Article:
The most intriguing offense in the NFL is the one Chip Kelly deploys in Philadelphia with the Eagles. It's the one Kelly brought with him from the University of Oregon when he was hired by the Eagles two seasons ago. That's the offense Raiders Bill Musgrave spent last season immersed in as Eagles QB coach. He wants to bring some of what he learned there with him to Oakland as Offensive Coordinator.
"The last 12 months have been terrific for me to see the system here in Philadelphia - be a part of it, be a contributor," said Musgrave. "We're going to do quite a bit if it fits what the players can do there in Oakland. We're looking forward to getting out on the field in the spring and really finding out where their strengths lie. We talked about tailoring our system to fit them, but I've got a hunch that a lot of the things we did here in Philadelphia will match up real nice and be effective."
Over his career as an Offensive Coordinator, Musgrave has been seen as a conservative minded playcaller. He ran a lot in his two seasons in Jacksonville as well as his three seasons in Minnesota. Then again, would you if your running backs were Fred Taylor (Jaguars) and Adrian Peterson (Minnesota), and your quarterbacks were Byron Leftwich, Christian Ponder, and Matt Cassel?
This meshes up pretty well with what Musgrave said on Tuesday about his plans with the Raiders. While he said he is intrigued by the talents of Latavius Murray at running back, he won't be rigid in his run first philosophy if he doesn't think it fits the personnel.
"Well, it probably depends on the players," said Musgrave. "I'm definitely not going to come in with a system and force anybody to do something that's not natural. We're definitely going to try to customize and tailor the Raiders' system to fit the Raider players. Philosophically, I do believe in running the football. I definitely want to be a physical outfit that runs the ball and imposes their will on the defense. At the same time, it's difficult to defend through the passing game and through being diverse."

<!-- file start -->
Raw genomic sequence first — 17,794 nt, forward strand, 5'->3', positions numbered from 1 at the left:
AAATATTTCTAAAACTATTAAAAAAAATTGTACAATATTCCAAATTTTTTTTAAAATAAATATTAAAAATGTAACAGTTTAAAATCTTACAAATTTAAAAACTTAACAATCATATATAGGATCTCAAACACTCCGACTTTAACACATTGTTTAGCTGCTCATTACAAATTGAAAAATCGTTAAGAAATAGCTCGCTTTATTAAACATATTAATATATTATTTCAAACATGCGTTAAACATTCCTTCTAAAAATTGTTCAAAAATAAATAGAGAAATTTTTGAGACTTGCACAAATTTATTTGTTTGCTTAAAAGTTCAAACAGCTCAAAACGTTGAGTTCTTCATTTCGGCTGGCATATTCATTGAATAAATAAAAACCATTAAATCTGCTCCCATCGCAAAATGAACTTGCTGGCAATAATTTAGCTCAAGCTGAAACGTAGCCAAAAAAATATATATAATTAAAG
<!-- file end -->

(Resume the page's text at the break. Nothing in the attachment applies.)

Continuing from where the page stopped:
That is all easy to say, but as we've seen in the past, it doesn't always work out that way. Greg Olson said similar things about tailoring the offensive gameplan to fit the players. And yet far too often the team's best players were not properly utilized.
The Raiders were also supposed to commit to the run last season and then started putting the game more and more on the arm of rookie Derek Carr. The result was rookie records in pass attempts and a 13-loss season.
To find out if Musgrave's words are just words or not, I spoke with Christopher Gates who covers the Vikings for SB Nation site Daily Norseman to get his take on Musgrave as an offensive coordinator.
He echoed the idea that the run-first mentality of Musgrave was more out of necessity due to the talent of Adrian Peterson and the lack of talent at the QB position. But he also added an interesting tidbit.
"Another thing that he seemed to excel at while he was in Minnesota was ‘manufacturing touches' for certain players, such as Percy Harvin and Cordarrelle Patterson, who might not have traditionally defined roles in a team's offense but need to have the ball in their hands. I don't know the Oakland roster well enough to know if they have any players like that, but if they do, Musgrave will find a way to get them the football."
At this instant the Raiders don't have any talent the likes of Cordarrelle Patterson or Percy Harvin. But there is free agency and the draft between now and the next time they take the practice field.
You can expect by the time Musgrave draws up a gameplan for the Raiders, he will have some more pieces to work with. And if his time in Minnesota as well as what he learned from his time in Chip Kelly's offense in Philly are any indication, we could see them deployed in some pretty interesting ways.